Pernell Roberts - Desideratum

Pernell Roberts - Desideratum

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 Post subject: Elegy for a Hangman - What do you think?
PostPosted: Sat Nov 05, 2016 2:25 pm 
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“Elegy for a Hangman”, in all honesty, has to be one of my favorite Bonanza episodes, not just since it’s an Adam episode, but because it showcases his intelligence, his sense of justice, fairness and the inherit rights that should be afforded everyone. Unfortunately, it’s also the episode where I lost all respect for Ben, because I found him to be a hypocrite. In writing my recent ghost story, I revisited this episode many times, not just for the characters but also for the plot in general. The storyline is in keeping with such wonderful legal courtroom dramas such as “12 Angry Men” or “Inherit the Wind”, except “Elegy” takes place long after the sentence has already been carried out, with the trial, along with the judge, now under scrutiny. This story was also much like “The Ride”, in that Adam had taken up the gauntlet to address the question of whether a man was wrongfully hanged, and like that episode the town was pretty much indifferent to his cause; and in fact, some felt the man deserved hanging. What was different was not only was he standing opposed to a very popular Senator and a beloved Judge, but his own father didn’t support his actions. Early on in the episode, when Adam attempts to get his father to open his eyes to the potential that his friend, Judge Whitaker, might have done something improper in regards to the Jolly hanging, Ben subtly insults Adam by stating he had a habit of “sticking your neck out for the underdog”. Of course, there’s also the initial scene in the saloon after Adam’s grandstand performance, where Ben hangs in head in what appears to be shame, with no acknowledgement whatsoever of his son and he’s at his friend, Judge Whitaker’s table. Finally, we have the confrontation between Ben and Adam, just after Adam’s arrival back in town. Adam is contrite in admitting he wishes he’d never gotten “mixed up in” this situation, before confiding that he’s found evidence to prove that the judge isn’t the man his father believes him to be. Almost apologetically, Adam surreptitiously seeks his father’s understanding and support when he asks “do you want me to go on with it?” Instead of offering even the slightest modicum of support to his own son over that of an old friend, Ben bluntly replies with “You’ve got to live with yourself. You’ve got to do what your conscious tells you is right.” But the coup de grâce, is after the mock hearing when Ben pointedly walks over to show his support of Judge Harry Whitaker without so much as a nod, a hand to his shoulder or any type of acknowledgement whatsoever of his own son, Adam. His own child, who was in the right by proving that an innocent man was wrongfully hanged due to Ben’s old friend, Judge Whitaker, whose failure to perform his sworn duty because of his own secret desire for that railroad to be built in the territory, and possibly his own ambitions of one day sitting on the Supreme Court, as promised to him by the devil’s henchman – Senator Prince.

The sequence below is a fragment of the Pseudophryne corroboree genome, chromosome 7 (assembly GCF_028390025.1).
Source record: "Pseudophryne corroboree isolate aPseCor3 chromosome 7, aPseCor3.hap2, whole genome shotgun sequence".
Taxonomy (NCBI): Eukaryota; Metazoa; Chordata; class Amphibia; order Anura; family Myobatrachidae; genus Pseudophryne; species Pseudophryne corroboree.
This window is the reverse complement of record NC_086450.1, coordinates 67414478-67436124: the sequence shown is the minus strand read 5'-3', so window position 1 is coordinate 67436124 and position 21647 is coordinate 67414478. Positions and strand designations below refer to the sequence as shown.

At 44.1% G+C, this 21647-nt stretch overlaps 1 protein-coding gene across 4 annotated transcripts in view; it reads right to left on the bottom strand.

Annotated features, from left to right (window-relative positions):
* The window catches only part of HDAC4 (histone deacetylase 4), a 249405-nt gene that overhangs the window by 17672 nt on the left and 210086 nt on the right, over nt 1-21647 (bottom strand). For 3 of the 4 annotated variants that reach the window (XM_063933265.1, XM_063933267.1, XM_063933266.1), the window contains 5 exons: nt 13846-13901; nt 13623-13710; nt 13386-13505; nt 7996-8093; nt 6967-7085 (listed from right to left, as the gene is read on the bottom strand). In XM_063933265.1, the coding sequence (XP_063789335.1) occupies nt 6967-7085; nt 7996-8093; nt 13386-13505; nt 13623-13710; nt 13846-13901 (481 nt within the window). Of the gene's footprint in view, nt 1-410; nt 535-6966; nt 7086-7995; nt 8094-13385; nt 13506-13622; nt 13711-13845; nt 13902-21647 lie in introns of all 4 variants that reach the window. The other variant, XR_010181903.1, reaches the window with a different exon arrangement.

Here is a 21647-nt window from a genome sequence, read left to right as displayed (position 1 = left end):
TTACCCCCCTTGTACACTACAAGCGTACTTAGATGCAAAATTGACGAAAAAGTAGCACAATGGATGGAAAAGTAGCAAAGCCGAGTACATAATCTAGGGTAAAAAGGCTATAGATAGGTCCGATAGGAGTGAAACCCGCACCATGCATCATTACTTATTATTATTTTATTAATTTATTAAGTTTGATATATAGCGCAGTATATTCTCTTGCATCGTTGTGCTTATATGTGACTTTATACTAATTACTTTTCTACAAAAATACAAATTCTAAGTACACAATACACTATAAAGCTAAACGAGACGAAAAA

As to Judge Harry Whitaker, not only was he a doddering, old man with a serious drinking problem, he was a judge with a sworn duty to uphold the law and it was his legal obligation to offer its protection to Carl Jolly whose only ’crime’ was being cantankerous along with owning a vital piece of land wanted by the railroad. Twice in the episode he admitted that he felt Jolly was an obstructionist to the good of the territory, which demonstrated his lack of impartiality toward the man, which no doubt impeded his ability to provide a fair and impartial trial. A good judge would’ve recused himself from the case, but the Judge sold his soul to the devil in the personage of Senator Prince and presided over the trial sentencing an innocent man to death. So is Judge Whitaker evil? Yes, because he put his desires to be liked and to advance his career over the life of an innocent man.

Now, let’s put this shoe on Ben’s foot. If it were him or one of his sons’ that was wrongfully accused, wouldn’t he want justice? Wouldn’t he want his day in court? Wouldn’t he want proper due process and protection under the law? If one of his sons had been accused, arrested, tried, convicted, sentenced and hanged in three days with such flimsy evidence wouldn’t he expect, or more likely, demand the judge in the case to answer his questions? Wouldn’t he want some type of hearing on the matter?

So, what do you think?

Do you feel that Judge Harry Whitaker was evil? If so, why; If not, why not?

Do you think that Ben was a hypocrite by supporting his friend, because in doing so, he really didn’t want the truth revealed, and thus justice to prevail?

Do you think this situation caused a rift between Adam and Ben? Please remember, Ben did support his old friend, over his eldest son.

Doing what you like is freedom. Liking what you do is happiness.


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